This man was trying to describe the difference between the Department that he knew (in Atlanta) and the evidence about the Police Department in Baltimore, as described by David Simon.
I respect the hell out of David Simon. But do remember that the Wire happened when cell phones were a new thing. So his information is pretty dated. Also, this is opinion: he doesn't have to present sources to his editor, there is no verification.One thing I've learned working in large corporations: working-groups, teams, departments, and entire corporations can have distinct personalities.
If what he is saying is true about Baltimore, it explains a lot of the anger behind the protests.
...that sort of violations of civil rights can't just happen on a systemic scale in Atlanta: you would be hard pressed to find it on an individual, officer scale... OPS is required to investigate ALL complaints against officers, regardless of how ridiculous they may be. ANY complaint of a use of force violation, regardless of whether or not it is ruled as groundless, holds up eligibility for promotion...
...[A]nother thing that Simon nails dead on is the giant problem of statistics/arrest based policing. He nails on the head the difference between the drug war and arrest/seizure numbers mentality, verse the best cop/property and personal crime mentality. Spend all week working on a burglary case, or write a bunch of traffic, vagrancy, and drug arrests. The latter is going to have the numbers to get promoted.
This is mitigated somewhat by looking at crime rates on beats, which Atlanta does a good job doing...
I've seen a multinational corporations in several types. One was careful, with well-thought-out communication as standard procedure. Responses were slow, but the response was usually complete and useful, or complete enough to bring about a much-better set of questions in response.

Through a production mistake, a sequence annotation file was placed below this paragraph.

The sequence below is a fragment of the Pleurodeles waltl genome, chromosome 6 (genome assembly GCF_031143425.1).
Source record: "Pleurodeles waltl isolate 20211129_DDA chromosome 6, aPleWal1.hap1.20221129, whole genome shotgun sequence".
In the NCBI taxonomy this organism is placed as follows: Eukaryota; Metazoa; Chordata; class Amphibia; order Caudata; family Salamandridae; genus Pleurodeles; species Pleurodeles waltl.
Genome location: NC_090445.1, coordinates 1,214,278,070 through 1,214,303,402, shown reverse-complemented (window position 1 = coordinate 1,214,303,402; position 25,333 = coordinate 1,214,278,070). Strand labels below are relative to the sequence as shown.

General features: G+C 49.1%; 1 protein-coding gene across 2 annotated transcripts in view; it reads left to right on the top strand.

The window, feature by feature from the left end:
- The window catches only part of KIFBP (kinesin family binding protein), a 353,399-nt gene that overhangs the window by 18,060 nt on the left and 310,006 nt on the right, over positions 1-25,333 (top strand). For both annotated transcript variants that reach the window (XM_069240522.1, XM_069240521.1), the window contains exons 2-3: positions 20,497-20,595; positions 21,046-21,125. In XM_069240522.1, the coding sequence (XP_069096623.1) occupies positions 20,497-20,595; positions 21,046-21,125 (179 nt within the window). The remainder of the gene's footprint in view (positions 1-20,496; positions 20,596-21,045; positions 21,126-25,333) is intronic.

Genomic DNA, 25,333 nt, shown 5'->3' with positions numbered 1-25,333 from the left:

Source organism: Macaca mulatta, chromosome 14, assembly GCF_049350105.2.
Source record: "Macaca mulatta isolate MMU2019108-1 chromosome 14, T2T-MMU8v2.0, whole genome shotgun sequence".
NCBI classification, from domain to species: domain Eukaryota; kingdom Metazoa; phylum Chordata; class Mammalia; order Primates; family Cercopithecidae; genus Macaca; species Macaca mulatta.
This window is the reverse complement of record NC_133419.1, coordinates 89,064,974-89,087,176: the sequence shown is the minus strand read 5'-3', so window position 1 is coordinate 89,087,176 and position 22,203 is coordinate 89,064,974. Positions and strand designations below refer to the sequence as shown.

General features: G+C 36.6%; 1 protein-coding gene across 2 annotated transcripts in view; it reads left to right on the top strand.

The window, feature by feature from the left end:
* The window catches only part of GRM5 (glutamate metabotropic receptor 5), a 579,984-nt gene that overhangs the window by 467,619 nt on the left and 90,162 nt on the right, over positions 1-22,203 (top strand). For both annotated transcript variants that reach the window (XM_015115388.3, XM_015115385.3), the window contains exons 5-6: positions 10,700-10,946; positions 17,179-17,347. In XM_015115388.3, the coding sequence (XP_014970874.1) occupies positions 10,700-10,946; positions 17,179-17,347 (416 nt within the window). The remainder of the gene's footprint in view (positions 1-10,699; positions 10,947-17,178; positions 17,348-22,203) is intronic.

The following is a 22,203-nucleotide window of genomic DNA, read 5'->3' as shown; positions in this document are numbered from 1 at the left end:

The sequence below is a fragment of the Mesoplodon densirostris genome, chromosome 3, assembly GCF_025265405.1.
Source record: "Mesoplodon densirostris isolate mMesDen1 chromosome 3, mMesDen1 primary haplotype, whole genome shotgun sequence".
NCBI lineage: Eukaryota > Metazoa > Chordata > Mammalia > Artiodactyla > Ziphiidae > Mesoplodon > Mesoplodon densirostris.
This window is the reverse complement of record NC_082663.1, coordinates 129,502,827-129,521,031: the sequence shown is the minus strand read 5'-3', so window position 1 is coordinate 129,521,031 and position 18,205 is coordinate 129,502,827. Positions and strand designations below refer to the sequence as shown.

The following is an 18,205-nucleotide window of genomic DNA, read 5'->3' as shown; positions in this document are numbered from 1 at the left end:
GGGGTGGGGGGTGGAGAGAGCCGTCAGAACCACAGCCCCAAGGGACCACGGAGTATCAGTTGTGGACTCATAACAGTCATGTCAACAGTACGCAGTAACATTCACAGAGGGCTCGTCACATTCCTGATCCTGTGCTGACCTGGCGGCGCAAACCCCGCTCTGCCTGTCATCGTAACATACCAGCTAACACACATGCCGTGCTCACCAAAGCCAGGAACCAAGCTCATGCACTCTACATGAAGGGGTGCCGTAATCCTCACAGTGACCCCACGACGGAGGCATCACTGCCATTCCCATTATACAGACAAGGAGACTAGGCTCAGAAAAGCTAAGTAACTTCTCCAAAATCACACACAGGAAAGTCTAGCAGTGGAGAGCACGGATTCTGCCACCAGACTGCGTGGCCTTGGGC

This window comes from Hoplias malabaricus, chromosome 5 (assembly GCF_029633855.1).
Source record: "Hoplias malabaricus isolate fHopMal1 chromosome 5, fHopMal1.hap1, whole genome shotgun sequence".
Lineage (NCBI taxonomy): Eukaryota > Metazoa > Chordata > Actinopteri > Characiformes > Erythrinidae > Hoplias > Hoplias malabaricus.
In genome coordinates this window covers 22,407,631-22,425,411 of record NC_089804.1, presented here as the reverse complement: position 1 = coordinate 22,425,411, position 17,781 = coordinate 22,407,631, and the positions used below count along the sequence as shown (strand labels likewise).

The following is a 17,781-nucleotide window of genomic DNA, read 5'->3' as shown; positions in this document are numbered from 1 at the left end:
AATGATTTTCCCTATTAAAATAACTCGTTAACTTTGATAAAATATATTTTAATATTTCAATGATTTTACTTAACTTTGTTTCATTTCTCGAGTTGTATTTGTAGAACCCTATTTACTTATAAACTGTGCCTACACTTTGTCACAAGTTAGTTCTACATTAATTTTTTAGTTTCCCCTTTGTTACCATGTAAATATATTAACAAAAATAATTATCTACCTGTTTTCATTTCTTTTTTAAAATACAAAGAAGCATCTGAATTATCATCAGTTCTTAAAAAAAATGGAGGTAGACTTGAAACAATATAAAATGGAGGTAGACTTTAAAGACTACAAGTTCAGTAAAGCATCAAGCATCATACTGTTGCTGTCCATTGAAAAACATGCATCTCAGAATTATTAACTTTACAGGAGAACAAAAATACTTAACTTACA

Another was less careful, valuing quick communication over carefully-composed communication.
If this lesson can be applied to policing agencies, it is that agencies in large cities have different personalities.
Apparently, the Police Department in Baltimore has a personality that is not very careful about the rights of the accused. And it likes generating statistics about arrests and tickets more than it likes measuring statistics about crimes reported in various areas.
Which leads to conclusions like this:
We shall see. But if nothing else, this article gives you an opinion point of view on why Baltimoreans are furious. And that is important for us to understand: Baltimore and Ferguson happened because of specific local histories that we often don't understand as outsiders.What's the solution?
I don't think an easy solution is possible. Unless the incentives and processes change inside the Baltimore PD, the troubles that they currently have will show up again, in one form or another.
And the local Police (in places like Atlanta, or Detroit) shouldn't be un-justly blamed for the crimes of Policemen from a different Department, dealing with different incentives and different local politics.